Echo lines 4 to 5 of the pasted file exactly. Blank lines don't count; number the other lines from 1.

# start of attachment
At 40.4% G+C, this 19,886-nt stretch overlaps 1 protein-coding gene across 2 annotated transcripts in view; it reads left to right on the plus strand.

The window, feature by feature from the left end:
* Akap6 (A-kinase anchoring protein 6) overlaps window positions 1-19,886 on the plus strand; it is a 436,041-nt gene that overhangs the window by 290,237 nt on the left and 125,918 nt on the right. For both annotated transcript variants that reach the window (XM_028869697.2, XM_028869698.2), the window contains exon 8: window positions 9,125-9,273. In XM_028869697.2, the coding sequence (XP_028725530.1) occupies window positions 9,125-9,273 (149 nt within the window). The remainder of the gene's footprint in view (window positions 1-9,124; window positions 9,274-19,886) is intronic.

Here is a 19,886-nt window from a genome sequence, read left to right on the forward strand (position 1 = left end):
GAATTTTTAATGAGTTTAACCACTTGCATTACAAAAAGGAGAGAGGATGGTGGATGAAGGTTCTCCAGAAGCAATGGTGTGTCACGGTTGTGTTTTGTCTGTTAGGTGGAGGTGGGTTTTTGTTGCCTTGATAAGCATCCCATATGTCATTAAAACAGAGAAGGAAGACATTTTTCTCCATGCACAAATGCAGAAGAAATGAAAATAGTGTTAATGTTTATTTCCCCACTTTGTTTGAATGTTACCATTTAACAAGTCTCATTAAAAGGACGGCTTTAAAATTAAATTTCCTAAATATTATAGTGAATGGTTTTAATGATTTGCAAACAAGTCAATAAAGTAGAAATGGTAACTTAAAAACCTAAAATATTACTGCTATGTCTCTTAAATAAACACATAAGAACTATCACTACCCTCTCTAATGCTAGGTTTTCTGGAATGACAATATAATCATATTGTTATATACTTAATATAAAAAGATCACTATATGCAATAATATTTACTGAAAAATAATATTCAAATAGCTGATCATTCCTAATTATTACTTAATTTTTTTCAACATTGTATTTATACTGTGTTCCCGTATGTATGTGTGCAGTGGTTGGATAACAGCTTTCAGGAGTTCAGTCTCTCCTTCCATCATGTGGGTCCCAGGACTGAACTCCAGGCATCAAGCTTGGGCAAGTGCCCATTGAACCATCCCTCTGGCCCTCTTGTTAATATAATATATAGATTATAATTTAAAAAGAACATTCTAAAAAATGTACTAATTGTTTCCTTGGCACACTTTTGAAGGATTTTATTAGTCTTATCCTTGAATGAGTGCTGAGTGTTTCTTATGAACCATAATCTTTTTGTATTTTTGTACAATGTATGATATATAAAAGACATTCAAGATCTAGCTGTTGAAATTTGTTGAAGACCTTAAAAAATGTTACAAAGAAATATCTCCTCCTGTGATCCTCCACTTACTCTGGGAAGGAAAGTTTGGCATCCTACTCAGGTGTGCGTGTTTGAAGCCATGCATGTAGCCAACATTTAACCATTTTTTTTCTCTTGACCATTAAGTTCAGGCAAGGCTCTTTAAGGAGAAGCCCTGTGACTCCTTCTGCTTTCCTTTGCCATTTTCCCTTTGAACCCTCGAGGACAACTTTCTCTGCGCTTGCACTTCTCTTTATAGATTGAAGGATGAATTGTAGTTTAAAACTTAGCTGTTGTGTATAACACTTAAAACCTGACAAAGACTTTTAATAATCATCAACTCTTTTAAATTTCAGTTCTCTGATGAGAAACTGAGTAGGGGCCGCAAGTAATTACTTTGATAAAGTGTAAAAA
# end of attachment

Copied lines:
Here is a 19,886-nt window from a genome sequence, read left to right on the forward strand (position 1 = left end):
GAATTTTTAATGAGTTTAACCACTTGCATTACAAAAAGGAGAGAGGATGGTGGATGAAGGTTCTCCAGAAGCAATGGTGTGTCACGGTTGTGTTTTGTCTGTTAGGTGGAGGTGGGTTTTTGTTGCCTTGATAAGCATCCCATATGTCATTAAAACAGAGAAGGAAGACATTTTTCTCCATGCACAAATGCAGAAGAAATGAAAATAGTGTTAATGTTTATTTCCCCACTTTGTTTGAATGTTACCATTTAACAAGTCTCATTAAAAGGACGGCTTTAAAATTAAATTTCCTAAATATTATAGTGAATGGTTTTAATGATTTGCAAACAAGTCAATAAAGTAGAAATGGTAACTTAAAAACCTAAAATATTACTGCTATGTCTCTTAAATAAACACATAAGAACTATCACTACCCTCTCTAATGCTAGGTTTTCTGGAATGACAATATAATCATATTGTTATATACTTAATATAAAAAGATCACTATATGCAATAATATTTACTGAAAAATAATATTCAAATAGCTGATCATTCCTAATTATTACTTAATTTTTTTCAACATTGTATTTATACTGTGTTCCCGTATGTATGTGTGCAGTGGTTGGATAACAGCTTTCAGGAGTTCAGTCTCTCCTTCCATCATGTGGGTCCCAGGACTGAACTCCAGGCATCAAGCTTGGGCAAGTGCCCATTGAACCATCCCTCTGGCCCTCTTGTTAATATAATATATAGATTATAATTTAAAAAGAACATTCTAAAAAATGTACTAATTGTTTCCTTGGCACACTTTTGAAGGATTTTATTAGTCTTATCCTTGAATGAGTGCTGAGTGTTTCTTATGAACCATAATCTTTTTGTATTTTTGTACAATGTATGATATATAAAAGACATTCAAGATCTAGCTGTTGAAATTTGTTGAAGACCTTAAAAAATGTTACAAAGAAATATCTCCTCCTGTGATCCTCCACTTACTCTGGGAAGGAAAGTTTGGCATCCTACTCAGGTGTGCGTGTTTGAAGCCATGCATGTAGCCAACATTTAACCATTTTTTTTCTCTTGACCATTAAGTTCAGGCAAGGCTCTTTAAGGAGAAGCCCTGTGACTCCTTCTGCTTTCCTTTGCCATTTTCCCTTTGAACCCTCGAGGACAACTTTCTCTGCGCTTGCACTTCTCTTTATAGATTGAAGGATGAATTGTAGTTTAAAACTTAGCTGTTGTGTATAACACTTAAAACCTGACAAAGACTTTTAATAATCATCAACTCTTTTAAATTTCAGTTCTCTGATGAGAAACTGAGTAGGGGCCGCAAGTAATTACTTTGATAAAGTGTAAAAA